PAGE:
We Are the Heirs to The World's Revolutions - Thomas Sankara

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We are the Heirs of the World’s Revolutions – Thomas Sankara

SKU: RYLB10273

We are the Heirs of the World’s Revolutions is a very important read for anyone interested in the black diaspora. Thomas Sankara’s words still echo.

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We are the Heirs of the World’s Revolutions –

Thomas Sankara

We are the Heirs of the World’s Revolutions is a very important read for anyone interested in the black diaspora. Thomas Sankara was revolutionary who’s words still echo in today’s political sphere. Universal health care, equal pay/rights for women, the green movement, and whole list of amazing policies he enacted in his short period as president of his country was amazing.

“Our revolution in Burkina Faso draws on the totality of man’s experiences since the first breath of humanity. We wish to be the heirs of all the revolutions of the world, of all the liberation struggles of the peoples of the Third World. We draw the lessons of the American revolution. The French revolution taught us the rights of man. The great October revolution brought victory to the proletariat and made possible the realization of the Paris Commune’s dreams of justice.”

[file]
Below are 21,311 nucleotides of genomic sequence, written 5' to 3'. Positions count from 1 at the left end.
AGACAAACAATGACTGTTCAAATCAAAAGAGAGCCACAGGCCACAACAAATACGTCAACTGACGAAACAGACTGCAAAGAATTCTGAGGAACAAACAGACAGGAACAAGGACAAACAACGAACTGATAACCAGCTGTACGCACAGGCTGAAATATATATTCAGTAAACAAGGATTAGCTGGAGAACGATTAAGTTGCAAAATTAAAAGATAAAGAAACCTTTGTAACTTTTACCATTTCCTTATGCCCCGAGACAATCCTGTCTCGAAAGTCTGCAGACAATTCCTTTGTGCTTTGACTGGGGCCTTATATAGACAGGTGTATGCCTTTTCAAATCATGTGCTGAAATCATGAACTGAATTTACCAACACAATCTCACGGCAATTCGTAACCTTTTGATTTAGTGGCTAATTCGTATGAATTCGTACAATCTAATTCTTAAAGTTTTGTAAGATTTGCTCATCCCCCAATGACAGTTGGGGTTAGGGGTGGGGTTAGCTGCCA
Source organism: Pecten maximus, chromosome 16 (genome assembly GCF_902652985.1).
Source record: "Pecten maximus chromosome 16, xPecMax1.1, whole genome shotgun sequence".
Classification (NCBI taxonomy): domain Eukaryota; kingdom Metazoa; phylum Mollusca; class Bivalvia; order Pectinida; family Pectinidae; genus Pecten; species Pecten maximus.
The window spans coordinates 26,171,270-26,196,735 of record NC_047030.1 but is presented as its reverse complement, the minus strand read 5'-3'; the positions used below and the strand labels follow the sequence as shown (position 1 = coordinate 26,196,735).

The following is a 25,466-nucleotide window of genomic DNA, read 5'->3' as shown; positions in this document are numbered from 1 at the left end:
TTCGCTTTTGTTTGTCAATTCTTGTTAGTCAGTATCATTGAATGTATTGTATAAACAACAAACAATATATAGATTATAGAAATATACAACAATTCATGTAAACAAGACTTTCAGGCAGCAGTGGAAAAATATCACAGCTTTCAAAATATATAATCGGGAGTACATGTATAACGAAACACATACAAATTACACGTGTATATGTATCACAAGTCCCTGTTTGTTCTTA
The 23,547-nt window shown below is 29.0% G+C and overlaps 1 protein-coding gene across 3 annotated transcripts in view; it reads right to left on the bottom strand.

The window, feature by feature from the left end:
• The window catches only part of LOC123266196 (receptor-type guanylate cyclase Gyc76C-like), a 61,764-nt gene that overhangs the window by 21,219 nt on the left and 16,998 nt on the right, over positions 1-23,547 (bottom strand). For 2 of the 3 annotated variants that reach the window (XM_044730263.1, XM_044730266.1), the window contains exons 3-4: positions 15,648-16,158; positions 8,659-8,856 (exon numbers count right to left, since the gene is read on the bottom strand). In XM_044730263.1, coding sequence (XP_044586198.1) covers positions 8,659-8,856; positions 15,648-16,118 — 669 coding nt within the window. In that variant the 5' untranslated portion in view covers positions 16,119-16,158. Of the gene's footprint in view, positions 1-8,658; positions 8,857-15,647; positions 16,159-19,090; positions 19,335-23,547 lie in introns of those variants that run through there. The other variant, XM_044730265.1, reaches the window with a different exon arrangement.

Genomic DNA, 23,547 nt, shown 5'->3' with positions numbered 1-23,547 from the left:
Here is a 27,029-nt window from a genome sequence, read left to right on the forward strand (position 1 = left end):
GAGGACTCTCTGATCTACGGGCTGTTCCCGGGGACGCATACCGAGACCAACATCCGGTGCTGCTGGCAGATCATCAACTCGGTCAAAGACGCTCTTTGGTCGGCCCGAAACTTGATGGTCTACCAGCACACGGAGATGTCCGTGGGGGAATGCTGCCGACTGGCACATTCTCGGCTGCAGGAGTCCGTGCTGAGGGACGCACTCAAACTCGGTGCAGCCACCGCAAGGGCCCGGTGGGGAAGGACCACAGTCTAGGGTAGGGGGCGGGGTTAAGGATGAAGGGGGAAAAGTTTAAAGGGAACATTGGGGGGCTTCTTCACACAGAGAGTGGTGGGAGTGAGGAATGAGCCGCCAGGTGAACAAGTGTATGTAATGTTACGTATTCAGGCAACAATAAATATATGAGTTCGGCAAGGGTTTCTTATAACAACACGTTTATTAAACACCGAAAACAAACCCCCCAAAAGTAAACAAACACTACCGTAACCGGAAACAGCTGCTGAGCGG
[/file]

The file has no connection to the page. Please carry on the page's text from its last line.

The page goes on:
–Thomas Sankara, October 1984

Thomas Sankara led the revolution of 1983 to 1987 in Burkina Faso. In the five speeches contained in ‘We Are the Heirs to The World’s Revolutions’, he explains how the peasants and workers of this West African country established a popular revolutionary government and began to fight the hunger, illiteracy and economic backwardness imposed by imperialist domination, and the oppression of women inherited from millennia of class society. In so doing, they have provided an example not only to the workers and small farmers of Africa, but to those of the entire world.

Thomas Isidore Noël Sankara was a Burkinabé military captain, Marxist revolutionary, pan-Africanist theorist, feminist, and President of Burkina Faso from 1983 to 1987. Viewed by supporters as a charismatic and iconic figure of revolution, he is commonly referred to as “Africa’s Che Guevara”.